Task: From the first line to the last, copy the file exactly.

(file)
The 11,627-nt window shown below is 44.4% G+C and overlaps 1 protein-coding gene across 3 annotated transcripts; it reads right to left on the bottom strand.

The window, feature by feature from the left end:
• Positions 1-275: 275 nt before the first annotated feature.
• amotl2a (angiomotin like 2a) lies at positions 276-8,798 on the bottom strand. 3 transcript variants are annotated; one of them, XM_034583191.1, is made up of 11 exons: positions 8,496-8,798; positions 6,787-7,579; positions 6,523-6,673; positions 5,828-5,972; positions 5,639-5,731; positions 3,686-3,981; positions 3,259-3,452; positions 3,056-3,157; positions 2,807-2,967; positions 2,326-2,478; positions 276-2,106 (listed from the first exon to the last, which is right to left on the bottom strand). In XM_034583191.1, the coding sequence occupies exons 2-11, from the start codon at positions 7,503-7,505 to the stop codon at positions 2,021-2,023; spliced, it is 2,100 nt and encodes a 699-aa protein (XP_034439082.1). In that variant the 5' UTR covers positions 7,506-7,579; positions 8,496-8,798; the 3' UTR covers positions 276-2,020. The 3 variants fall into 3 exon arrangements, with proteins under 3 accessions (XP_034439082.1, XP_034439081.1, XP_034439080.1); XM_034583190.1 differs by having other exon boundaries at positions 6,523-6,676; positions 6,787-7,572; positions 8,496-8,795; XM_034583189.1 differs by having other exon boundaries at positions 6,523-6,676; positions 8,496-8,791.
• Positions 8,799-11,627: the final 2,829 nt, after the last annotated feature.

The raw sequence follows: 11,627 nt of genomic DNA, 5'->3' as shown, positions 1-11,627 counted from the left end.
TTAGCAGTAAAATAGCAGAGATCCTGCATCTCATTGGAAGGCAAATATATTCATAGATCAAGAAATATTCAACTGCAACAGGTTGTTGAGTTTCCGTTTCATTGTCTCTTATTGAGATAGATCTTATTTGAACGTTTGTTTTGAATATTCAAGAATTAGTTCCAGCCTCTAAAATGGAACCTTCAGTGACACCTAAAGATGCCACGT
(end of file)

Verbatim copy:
The 11,627-nt window shown below is 44.4% G+C and overlaps 1 protein-coding gene across 3 annotated transcripts; it reads right to left on the bottom strand.

The window, feature by feature from the left end:
• Positions 1-275: 275 nt before the first annotated feature.
• amotl2a (angiomotin like 2a) lies at positions 276-8,798 on the bottom strand. 3 transcript variants are annotated; one of them, XM_034583191.1, is made up of 11 exons: positions 8,496-8,798; positions 6,787-7,579; positions 6,523-6,673; positions 5,828-5,972; positions 5,639-5,731; positions 3,686-3,981; positions 3,259-3,452; positions 3,056-3,157; positions 2,807-2,967; positions 2,326-2,478; positions 276-2,106 (listed from the first exon to the last, which is right to left on the bottom strand). In XM_034583191.1, the coding sequence occupies exons 2-11, from the start codon at positions 7,503-7,505 to the stop codon at positions 2,021-2,023; spliced, it is 2,100 nt and encodes a 699-aa protein (XP_034439082.1). In that variant the 5' UTR covers positions 7,506-7,579; positions 8,496-8,798; the 3' UTR covers positions 276-2,020. The 3 variants fall into 3 exon arrangements, with proteins under 3 accessions (XP_034439082.1, XP_034439081.1, XP_034439080.1); XM_034583190.1 differs by having other exon boundaries at positions 6,523-6,676; positions 6,787-7,572; positions 8,496-8,795; XM_034583189.1 differs by having other exon boundaries at positions 6,523-6,676; positions 8,496-8,791.
• Positions 8,799-11,627: the final 2,829 nt, after the last annotated feature.

The raw sequence follows: 11,627 nt of genomic DNA, 5'->3' as shown, positions 1-11,627 counted from the left end.
TTAGCAGTAAAATAGCAGAGATCCTGCATCTCATTGGAAGGCAAATATATTCATAGATCAAGAAATATTCAACTGCAACAGGTTGTTGAGTTTCCGTTTCATTGTCTCTTATTGAGATAGATCTTATTTGAACGTTTGTTTTGAATATTCAAGAATTAGTTCCAGCCTCTAAAATGGAACCTTCAGTGACACCTAAAGATGCCACGT